Mr. Reagan could not have delayed much longer in starting START without raising alarm about his nuclear intentions to a level dangerous to his diplomacy as well as to his political standing. As it is, with his speech yesterday, he has made it possible for a more balanced dialogue to resume. He outlined a proposal fulfilling his longstanding promise to negotiate substantial reductions--hence the change from SALT's L for limitation to START's R for reduction--with the Soviet Union. He suggested that the arms control negotiating process, which halted three years ago in circumstances clouded by his own harsh political attack upon it, start again by the end of June.
Not only had Mr. Reagan faulted the process. He had felt that a fascination with it had kept the United States from arming as it should. Taking office, he allowed arms control to be denigrated and jumped into strategic "modernization." These steps, along with his administration's often heedless manner of nuclear speech, created a crisis of alliance confidence. The president met it, in part, by opening talks with the Soviets on Europe-centered nuclear forces.
Here there was not so much a crisis as a building confrontation, part of it public and made evident by the "freeze" movement and part of it quiet within his administration. One faction has insisted that the United States can drive the Soviet Union out of the arms race. The other faction has argued for a stable balance.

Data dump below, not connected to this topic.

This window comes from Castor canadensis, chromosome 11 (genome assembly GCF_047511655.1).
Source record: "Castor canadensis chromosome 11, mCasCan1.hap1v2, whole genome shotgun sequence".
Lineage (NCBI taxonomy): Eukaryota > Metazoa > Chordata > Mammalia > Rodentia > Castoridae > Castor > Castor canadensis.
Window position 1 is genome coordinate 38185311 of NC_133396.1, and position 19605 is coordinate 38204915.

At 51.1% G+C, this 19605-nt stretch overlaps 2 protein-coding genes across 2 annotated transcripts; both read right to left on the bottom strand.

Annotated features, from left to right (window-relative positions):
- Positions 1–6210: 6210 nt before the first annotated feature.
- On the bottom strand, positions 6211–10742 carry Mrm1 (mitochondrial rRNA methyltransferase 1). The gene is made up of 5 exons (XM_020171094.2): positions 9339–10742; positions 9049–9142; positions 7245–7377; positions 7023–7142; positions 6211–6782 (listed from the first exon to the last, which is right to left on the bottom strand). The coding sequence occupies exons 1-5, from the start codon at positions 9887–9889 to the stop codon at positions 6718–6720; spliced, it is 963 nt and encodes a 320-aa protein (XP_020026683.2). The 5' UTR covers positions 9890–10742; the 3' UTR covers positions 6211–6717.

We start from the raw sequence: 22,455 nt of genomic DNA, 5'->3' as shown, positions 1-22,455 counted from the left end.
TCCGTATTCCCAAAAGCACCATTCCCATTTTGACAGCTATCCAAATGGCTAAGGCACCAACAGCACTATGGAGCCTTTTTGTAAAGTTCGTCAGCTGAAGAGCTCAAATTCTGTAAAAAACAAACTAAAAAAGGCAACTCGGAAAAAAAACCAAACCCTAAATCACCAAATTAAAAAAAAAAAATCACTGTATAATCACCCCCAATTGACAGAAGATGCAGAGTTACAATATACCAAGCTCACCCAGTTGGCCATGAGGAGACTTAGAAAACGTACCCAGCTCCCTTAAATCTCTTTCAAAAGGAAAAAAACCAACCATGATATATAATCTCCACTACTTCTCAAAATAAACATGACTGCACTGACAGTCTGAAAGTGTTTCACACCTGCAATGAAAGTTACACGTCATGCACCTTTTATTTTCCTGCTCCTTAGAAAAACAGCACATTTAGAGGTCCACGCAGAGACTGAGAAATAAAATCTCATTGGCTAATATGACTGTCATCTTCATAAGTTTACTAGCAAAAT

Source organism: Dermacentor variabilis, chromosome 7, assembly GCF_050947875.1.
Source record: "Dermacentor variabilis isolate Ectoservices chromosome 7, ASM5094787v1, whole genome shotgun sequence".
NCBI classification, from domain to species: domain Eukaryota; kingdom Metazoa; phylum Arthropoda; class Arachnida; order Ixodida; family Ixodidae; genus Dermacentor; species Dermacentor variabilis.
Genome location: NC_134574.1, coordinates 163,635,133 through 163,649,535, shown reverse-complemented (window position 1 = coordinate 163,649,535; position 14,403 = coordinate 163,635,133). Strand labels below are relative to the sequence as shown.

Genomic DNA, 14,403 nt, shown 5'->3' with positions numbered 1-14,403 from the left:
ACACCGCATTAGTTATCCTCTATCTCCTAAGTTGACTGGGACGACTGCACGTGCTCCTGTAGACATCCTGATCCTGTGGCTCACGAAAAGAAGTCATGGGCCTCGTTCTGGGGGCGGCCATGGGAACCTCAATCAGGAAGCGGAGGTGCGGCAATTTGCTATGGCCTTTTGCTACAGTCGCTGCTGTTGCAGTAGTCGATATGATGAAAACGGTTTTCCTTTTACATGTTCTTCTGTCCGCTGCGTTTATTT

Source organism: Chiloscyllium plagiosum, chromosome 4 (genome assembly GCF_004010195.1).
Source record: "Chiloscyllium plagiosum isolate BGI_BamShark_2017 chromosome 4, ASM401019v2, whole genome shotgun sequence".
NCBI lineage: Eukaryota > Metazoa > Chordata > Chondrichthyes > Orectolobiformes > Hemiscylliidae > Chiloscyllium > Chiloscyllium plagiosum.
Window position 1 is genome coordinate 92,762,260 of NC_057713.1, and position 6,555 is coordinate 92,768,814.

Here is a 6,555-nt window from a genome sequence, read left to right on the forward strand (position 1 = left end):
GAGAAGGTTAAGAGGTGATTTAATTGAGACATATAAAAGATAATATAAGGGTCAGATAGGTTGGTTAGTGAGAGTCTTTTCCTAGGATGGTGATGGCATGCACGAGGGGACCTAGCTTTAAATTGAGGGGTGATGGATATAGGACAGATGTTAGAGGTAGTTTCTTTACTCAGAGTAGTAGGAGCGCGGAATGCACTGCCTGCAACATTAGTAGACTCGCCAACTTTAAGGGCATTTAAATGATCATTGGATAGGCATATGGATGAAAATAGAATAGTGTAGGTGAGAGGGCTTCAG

Mr. Reagan's speech yesterday indicated he has accepted the logic of the second school. He seemed to be going that way last November. Mr. Reagan accepts that a negotiation with Moscow is worth pursuing. He is not making his strategic policy gratuitously hostage to ongoing political disputes. With equal ceilings as his goal, he envisages a first phase to reduce by a third the number of ballistic missile warheads--by some measures the United States is ahead. He would push the Soviets to put more of their remaining warheads at sea, where they are less prone to be fired at, and thus to be fired, in a crisis. In a second phase, other strategic elements, including the conservatives' traditional bugaboo, missile throw-weight, would be directly addressed.
An argument has been going on about whether Mr. Reagan would frame proposals with an eye to making START succeed or fail. This speech will likely end the argument--on the right: hard-core Reaganites are already shrieking. Elsewhere, his approach may be received with a tentative respect. We think that's about right. Mr. Reagan appears to be in a learning mode on strategic affairs. No one has ever doubted he is tough. He seems now to be adding an awareness of the need for give and take. He promises to listen to what Moscow has to say. We think Moscow should listen to him.